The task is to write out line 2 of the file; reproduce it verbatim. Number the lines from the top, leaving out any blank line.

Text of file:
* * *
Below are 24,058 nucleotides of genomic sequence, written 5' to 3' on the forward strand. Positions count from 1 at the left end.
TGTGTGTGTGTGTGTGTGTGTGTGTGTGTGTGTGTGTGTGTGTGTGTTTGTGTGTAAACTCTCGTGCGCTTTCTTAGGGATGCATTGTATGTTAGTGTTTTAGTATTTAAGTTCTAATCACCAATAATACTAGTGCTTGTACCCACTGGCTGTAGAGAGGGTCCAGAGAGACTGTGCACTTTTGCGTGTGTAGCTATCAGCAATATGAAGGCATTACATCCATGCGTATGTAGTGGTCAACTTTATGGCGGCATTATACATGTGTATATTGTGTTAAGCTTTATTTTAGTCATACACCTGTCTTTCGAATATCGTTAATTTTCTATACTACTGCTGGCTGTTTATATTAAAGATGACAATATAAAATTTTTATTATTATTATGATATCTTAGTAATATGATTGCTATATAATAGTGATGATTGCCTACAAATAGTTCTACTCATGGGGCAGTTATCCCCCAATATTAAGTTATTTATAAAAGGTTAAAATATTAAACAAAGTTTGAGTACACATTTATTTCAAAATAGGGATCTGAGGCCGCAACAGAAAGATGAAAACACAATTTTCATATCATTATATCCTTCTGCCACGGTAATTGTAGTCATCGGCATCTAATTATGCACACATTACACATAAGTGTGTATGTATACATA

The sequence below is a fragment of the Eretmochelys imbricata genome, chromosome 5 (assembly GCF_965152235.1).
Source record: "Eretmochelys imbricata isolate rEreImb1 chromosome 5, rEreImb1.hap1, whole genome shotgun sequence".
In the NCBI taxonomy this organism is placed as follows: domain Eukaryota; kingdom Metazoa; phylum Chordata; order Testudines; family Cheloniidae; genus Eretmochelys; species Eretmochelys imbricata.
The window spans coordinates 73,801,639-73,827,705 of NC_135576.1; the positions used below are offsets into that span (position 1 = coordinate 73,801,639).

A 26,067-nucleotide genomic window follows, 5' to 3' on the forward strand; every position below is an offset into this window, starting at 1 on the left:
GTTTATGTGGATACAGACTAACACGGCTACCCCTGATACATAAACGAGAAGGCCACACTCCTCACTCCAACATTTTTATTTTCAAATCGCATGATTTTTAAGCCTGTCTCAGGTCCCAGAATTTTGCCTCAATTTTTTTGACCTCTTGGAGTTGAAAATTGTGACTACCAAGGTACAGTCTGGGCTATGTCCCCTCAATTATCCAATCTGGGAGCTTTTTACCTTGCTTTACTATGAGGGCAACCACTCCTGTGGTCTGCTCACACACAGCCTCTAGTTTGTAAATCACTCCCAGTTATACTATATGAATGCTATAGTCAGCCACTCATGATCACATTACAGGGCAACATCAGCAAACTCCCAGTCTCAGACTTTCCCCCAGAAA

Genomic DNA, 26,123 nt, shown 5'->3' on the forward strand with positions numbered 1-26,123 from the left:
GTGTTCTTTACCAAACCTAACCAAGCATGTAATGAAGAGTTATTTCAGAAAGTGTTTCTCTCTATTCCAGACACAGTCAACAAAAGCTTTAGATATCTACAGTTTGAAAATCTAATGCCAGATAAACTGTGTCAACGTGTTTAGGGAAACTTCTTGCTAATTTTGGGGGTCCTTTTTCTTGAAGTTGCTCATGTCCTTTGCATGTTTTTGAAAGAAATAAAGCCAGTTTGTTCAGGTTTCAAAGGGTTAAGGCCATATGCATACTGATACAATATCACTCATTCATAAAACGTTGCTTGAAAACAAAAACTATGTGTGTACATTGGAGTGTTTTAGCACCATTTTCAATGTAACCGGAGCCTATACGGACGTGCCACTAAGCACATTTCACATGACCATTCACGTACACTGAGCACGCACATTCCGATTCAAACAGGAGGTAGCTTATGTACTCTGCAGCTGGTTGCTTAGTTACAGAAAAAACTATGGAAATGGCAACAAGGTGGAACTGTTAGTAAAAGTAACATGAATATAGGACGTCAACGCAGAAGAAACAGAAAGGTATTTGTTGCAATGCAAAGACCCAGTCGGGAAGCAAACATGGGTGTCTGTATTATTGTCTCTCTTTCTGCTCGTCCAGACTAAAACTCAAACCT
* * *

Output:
TGTGTGTGTGTGTGTGTGTGTGTGTGTGTGTGTGTGTGTGTGTGTGTTTGTGTGTAAACTCTCGTGCGCTTTCTTAGGGATGCATTGTATGTTAGTGTTTTAGTATTTAAGTTCTAATCACCAATAATACTAGTGCTTGTACCCACTGGCTGTAGAGAGGGTCCAGAGAGACTGTGCACTTTTGCGTGTGTAGCTATCAGCAATATGAAGGCATTACATCCATGCGTATGTAGTGGTCAACTTTATGGCGGCATTATACATGTGTATATTGTGTTAAGCTTTATTTTAGTCATACACCTGTCTTTCGAATATCGTTAATTTTCTATACTACTGCTGGCTGTTTATATTAAAGATGACAATATAAAATTTTTATTATTATTATGATATCTTAGTAATATGATTGCTATATAATAGTGATGATTGCCTACAAATAGTTCTACTCATGGGGCAGTTATCCCCCAATATTAAGTTATTTATAAAAGGTTAAAATATTAAACAAAGTTTGAGTACACATTTATTTCAAAATAGGGATCTGAGGCCGCAACAGAAAGATGAAAACACAATTTTCATATCATTATATCCTTCTGCCACGGTAATTGTAGTCATCGGCATCTAATTATGCACACATTACACATAAGTGTGTATGTATACATA